TASMANIAN INDUSTRIAL COMMISSION
Long Service Leave Act 1976
Netcraft Pty Ltd
Department of Infrastructure, Energy and Resources
Appeal against a decision handed down by Commissioner Imlach arising out of T9769 of 2001 - Appeal dismissed - decision confirmed
REASONS FOR DECISION
 In a decision handed down on 15 February, 2002, a Full Bench of the Commission dismissed an appeal by Netcraft Pty Ltd (the company) against a decision of Commissioner Imlach in Matter T9769 of 2001.
 The Bench dismissed the appeal being of the view that there was no application before it capable of determination. The appellant had filed the application pursuant to s.70(1) of the Industrial Relations Act 1984 whereas it was more properly a reference pursuant to s.5(1)(a) the Long Service Leave Act 1976.
 A further difficulty identified by the Bench was that the Commissioner had issued his order pursuant to the Industrial Relations Act 1984, rather than the Long Service Leave Act 1976 and as such, in the view of the Bench, the order was unenforceable.
 The Bench noted that even had the appeal been correctly lodged it was arguable that it would have been successful.
 Commissioner Imlach listed the matter for further hearing on 13 June, 2002, following a request from the Secretary, Department of Infrastructure, Energy and Resources (the Secretary) to consider whether the order issued by the Commissioner could be corrected.
 In a "further decision" issued 18 June, 2002, the Commissioner corrected the order. This was not opposed by the company, represented by the Tasmanian Chamber of Commerce and Industry (TCCI).
 It is this "further decision" which the company now seeks to appeal.
 An earlier matter involving the company and Ms Cox was heard and determined by Commisioner Abey, that matter was an application by Ms Cox alleging that her termination by the company had been unfair. Commissioner Abey found that although the company had a valid reason for termination there was a "significant element of procedural unfairness". Reinstatement was not a consideration and he awarded compensation of $2,800.00.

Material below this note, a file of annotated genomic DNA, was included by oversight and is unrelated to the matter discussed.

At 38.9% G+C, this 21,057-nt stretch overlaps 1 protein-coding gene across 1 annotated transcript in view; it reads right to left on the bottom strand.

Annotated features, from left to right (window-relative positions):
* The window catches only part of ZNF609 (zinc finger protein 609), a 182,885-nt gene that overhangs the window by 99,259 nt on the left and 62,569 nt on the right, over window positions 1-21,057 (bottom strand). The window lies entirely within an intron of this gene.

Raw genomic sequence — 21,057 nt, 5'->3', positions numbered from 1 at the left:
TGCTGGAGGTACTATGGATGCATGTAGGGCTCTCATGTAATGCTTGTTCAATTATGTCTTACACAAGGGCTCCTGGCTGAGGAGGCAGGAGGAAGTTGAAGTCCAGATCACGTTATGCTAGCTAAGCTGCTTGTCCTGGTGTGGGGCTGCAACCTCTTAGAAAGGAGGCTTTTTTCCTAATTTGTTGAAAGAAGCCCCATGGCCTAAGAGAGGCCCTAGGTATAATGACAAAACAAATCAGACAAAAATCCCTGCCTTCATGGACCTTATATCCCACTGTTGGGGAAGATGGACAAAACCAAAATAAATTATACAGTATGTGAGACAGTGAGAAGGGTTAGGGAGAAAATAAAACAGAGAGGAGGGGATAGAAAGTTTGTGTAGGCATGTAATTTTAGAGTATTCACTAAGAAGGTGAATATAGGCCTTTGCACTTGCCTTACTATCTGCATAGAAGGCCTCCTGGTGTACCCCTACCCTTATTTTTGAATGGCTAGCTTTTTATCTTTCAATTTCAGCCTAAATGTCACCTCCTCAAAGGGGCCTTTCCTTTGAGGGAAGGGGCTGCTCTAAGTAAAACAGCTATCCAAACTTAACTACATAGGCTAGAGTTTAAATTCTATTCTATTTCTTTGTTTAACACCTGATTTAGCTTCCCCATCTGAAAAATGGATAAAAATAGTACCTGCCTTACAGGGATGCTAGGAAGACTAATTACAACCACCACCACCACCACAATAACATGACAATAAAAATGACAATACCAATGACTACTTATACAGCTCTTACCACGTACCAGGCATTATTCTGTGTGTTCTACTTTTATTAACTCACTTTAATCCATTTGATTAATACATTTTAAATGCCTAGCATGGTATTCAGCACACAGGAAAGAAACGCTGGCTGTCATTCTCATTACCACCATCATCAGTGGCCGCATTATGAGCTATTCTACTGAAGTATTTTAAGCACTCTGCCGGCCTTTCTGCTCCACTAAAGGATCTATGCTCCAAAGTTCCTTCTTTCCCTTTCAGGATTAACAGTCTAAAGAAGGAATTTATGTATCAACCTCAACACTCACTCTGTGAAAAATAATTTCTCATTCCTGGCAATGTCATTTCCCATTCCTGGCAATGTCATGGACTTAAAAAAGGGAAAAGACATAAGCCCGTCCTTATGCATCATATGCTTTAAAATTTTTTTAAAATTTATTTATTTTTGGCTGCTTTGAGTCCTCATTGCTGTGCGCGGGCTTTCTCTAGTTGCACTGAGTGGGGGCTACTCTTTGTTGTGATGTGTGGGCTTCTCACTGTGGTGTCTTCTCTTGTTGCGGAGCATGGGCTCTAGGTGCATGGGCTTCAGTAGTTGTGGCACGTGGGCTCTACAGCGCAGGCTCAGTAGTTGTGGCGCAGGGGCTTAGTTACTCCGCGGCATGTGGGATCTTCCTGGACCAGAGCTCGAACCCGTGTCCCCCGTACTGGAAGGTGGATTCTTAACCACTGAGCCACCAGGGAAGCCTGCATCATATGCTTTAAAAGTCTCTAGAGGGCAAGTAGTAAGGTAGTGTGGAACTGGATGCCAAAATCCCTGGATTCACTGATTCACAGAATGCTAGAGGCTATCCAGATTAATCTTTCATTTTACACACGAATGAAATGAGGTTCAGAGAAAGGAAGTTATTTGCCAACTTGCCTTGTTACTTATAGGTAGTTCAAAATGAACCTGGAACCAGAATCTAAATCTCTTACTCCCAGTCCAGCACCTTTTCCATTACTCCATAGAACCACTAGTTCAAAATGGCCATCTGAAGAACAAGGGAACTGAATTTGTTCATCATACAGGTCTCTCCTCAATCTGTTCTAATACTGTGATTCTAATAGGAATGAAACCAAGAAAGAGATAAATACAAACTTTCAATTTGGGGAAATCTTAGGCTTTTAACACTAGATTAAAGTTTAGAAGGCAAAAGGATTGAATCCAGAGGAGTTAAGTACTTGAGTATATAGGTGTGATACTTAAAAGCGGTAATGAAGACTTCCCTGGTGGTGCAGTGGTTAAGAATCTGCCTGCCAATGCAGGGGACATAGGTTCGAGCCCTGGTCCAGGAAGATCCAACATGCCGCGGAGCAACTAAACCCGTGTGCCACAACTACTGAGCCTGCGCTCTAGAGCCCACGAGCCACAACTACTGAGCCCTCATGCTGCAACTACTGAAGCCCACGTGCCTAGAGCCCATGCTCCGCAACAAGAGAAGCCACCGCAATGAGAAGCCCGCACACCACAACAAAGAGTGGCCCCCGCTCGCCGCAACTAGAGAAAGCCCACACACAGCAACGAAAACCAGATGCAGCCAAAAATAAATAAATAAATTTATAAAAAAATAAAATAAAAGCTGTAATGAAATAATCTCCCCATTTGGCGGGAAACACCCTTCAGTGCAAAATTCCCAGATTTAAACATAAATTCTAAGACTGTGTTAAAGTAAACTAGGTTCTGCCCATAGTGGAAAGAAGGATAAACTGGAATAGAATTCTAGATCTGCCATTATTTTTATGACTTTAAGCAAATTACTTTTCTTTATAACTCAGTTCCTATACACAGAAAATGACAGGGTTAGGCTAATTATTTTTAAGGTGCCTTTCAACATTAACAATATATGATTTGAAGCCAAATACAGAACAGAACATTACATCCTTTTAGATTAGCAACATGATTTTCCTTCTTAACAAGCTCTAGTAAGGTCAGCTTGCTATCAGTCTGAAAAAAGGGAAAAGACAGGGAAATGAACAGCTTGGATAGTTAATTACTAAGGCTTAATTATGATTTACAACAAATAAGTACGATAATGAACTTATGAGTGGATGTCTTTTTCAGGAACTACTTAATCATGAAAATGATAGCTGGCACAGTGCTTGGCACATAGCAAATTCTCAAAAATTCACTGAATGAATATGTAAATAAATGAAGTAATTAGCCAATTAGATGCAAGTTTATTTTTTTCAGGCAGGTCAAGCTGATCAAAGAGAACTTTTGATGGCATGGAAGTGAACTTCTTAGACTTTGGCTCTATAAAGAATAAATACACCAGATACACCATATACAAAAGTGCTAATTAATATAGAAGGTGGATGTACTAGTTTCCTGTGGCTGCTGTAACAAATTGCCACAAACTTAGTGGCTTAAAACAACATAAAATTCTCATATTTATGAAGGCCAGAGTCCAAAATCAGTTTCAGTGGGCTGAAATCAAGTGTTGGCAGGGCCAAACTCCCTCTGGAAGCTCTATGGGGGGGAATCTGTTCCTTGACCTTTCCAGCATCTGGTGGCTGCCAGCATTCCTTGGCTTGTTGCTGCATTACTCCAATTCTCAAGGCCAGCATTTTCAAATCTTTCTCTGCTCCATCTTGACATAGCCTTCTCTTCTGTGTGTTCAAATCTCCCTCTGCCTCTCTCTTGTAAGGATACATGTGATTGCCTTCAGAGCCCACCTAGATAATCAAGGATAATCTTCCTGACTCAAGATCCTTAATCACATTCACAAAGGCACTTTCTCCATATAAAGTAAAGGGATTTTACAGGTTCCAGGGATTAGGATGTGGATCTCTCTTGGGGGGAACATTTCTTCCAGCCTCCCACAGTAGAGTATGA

Significantly, Commissioner Abey found, albeit with some reservations, that the termination of Ms Cox was not for reasons of "wilful misconduct".
 In the matter before Commissioner Imlach, which was a reference seeking an entitlement for payment of long service leave, the parties relied, by agreement, on the transcript of the proceedings before Commissioner Abey, and it was conceded that the termination was not found by the Commissioner to be for "wilful misconduct" and as such did not exclude Ms Cox from an entitlement to long service leave.
 The company did not appeal the decision of Commissioner Abey, accordingly that decision stands and it is now irrelevant that the company disagrees with the findings therein.
 The applicant was not present at the proceedings before Commissioner Imlach and it is noted that the claim is being pursued by the Secretary, not the applicant.
 The reference before Commissioner Imlach was a straight forward matter which required a consideration of entitlements provided in the Long Service Leave Act 1976. As the parties had relied on the transcript of proceedings before Commissioner Abey and his decision had not been appealed there was little else Commissioner Imlach was able to do but apply Commissioner Abey's decision to the provisions of the Long Service Leave Act 1976.
 The grounds of appeal relied on by the company are as follows:
The Commissioner erred by failing to give sufficient weight to the respondent's submissions.
 This ground related to matters which had arisen after the initial hearing and which were not put to Commissioner Abey in the matter before him. As such they were not issues relied upon for the termination of the employment of Ms Cox.
 The company referred to an e-mail received by the TCCI on 23 January, 2002, which referred to charges against Ms Cox which related to allegations of her stealing from the company.
 That e-mail said:
 Before Commissioner Abey the company argued that it was Ms Cox's behaviour at work which caused the termination not the allegations of theft.
 The Commissioner erred by not allowing the respondent's request that the applicant attend the hearing to be cross-examined on her evidence.
 Commissioner Imlach refused the company request that Ms Cox attend the proceedings to be cross-examined on her evidence, presumably in relation to her long service claim.
 The Commissioner said in his decision "I decline to adjourn the matter and call Ms Cox to answer questions in relation to the theft allegations as they were raised after the termination of her employment and were not grounds for that decision."
 The Commissioner erred by not giving sufficient weight to the respondents further written submissons nor was there any mention of these submissions made in the decision.
 Commisioner Imlach addressed the request by the company in his decision stating that the issue about which the company had provided written submissions was not related to the reasons for termination as determined by Commissioner Abey. Further the proposed questions to be put to Ms Cox were matters of fact and as such were possibly not in dispute and so did not require her attendance.
 This appeal raises no issues not already dealt with in the earlier application.
 Accordingly whilst the decision of Commissioner Abey stands the reference under the Long Service Act 1976 relies upon his finding that Ms Cox's employment was not terminated for "wilful misconduct" related to the matters now raised by the company. Her termination was for reason of her behaviour at the company work site.
 The appeal is dismissed.
P L Leary
Mr J O'Neill from the Tasmanian Chamber of Commerce and Industry Limited for Netcraft Pty Ltd.
Date and place of hearing: